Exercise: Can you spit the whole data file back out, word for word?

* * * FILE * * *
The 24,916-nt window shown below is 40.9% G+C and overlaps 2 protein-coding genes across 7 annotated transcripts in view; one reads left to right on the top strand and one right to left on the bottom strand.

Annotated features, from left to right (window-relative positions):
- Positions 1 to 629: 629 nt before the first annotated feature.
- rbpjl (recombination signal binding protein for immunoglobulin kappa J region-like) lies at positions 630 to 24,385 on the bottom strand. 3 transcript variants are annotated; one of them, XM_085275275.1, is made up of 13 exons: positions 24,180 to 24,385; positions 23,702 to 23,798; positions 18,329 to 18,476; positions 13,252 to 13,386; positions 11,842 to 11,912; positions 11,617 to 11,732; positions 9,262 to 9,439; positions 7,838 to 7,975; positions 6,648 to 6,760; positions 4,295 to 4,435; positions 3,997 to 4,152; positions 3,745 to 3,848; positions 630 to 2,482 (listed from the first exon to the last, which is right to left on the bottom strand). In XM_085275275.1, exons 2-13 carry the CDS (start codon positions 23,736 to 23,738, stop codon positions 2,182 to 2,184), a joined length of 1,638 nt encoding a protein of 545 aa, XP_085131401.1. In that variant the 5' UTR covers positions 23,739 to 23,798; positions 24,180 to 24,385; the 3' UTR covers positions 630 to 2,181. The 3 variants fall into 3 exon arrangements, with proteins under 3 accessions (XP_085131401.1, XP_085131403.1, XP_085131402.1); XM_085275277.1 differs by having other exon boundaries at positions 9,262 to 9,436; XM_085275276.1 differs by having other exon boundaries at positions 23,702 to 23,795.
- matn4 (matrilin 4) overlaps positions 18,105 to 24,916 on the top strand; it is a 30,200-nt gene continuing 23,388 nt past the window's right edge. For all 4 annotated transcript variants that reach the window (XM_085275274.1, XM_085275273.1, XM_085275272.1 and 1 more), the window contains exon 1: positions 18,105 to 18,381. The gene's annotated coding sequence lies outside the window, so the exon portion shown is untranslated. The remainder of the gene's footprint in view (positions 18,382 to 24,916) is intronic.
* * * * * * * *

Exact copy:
The 24,916-nt window shown below is 40.9% G+C and overlaps 2 protein-coding genes across 7 annotated transcripts in view; one reads left to right on the top strand and one right to left on the bottom strand.

Annotated features, from left to right (window-relative positions):
- Positions 1 to 629: 629 nt before the first annotated feature.
- rbpjl (recombination signal binding protein for immunoglobulin kappa J region-like) lies at positions 630 to 24,385 on the bottom strand. 3 transcript variants are annotated; one of them, XM_085275275.1, is made up of 13 exons: positions 24,180 to 24,385; positions 23,702 to 23,798; positions 18,329 to 18,476; positions 13,252 to 13,386; positions 11,842 to 11,912; positions 11,617 to 11,732; positions 9,262 to 9,439; positions 7,838 to 7,975; positions 6,648 to 6,760; positions 4,295 to 4,435; positions 3,997 to 4,152; positions 3,745 to 3,848; positions 630 to 2,482 (listed from the first exon to the last, which is right to left on the bottom strand). In XM_085275275.1, exons 2-13 carry the CDS (start codon positions 23,736 to 23,738, stop codon positions 2,182 to 2,184), a joined length of 1,638 nt encoding a protein of 545 aa, XP_085131401.1. In that variant the 5' UTR covers positions 23,739 to 23,798; positions 24,180 to 24,385; the 3' UTR covers positions 630 to 2,181. The 3 variants fall into 3 exon arrangements, with proteins under 3 accessions (XP_085131401.1, XP_085131403.1, XP_085131402.1); XM_085275277.1 differs by having other exon boundaries at positions 9,262 to 9,436; XM_085275276.1 differs by having other exon boundaries at positions 23,702 to 23,795.
- matn4 (matrilin 4) overlaps positions 18,105 to 24,916 on the top strand; it is a 30,200-nt gene continuing 23,388 nt past the window's right edge. For all 4 annotated transcript variants that reach the window (XM_085275274.1, XM_085275273.1, XM_085275272.1 and 1 more), the window contains exon 1: positions 18,105 to 18,381. The gene's annotated coding sequence lies outside the window, so the exon portion shown is untranslated. The remainder of the gene's footprint in view (positions 18,382 to 24,916) is intronic.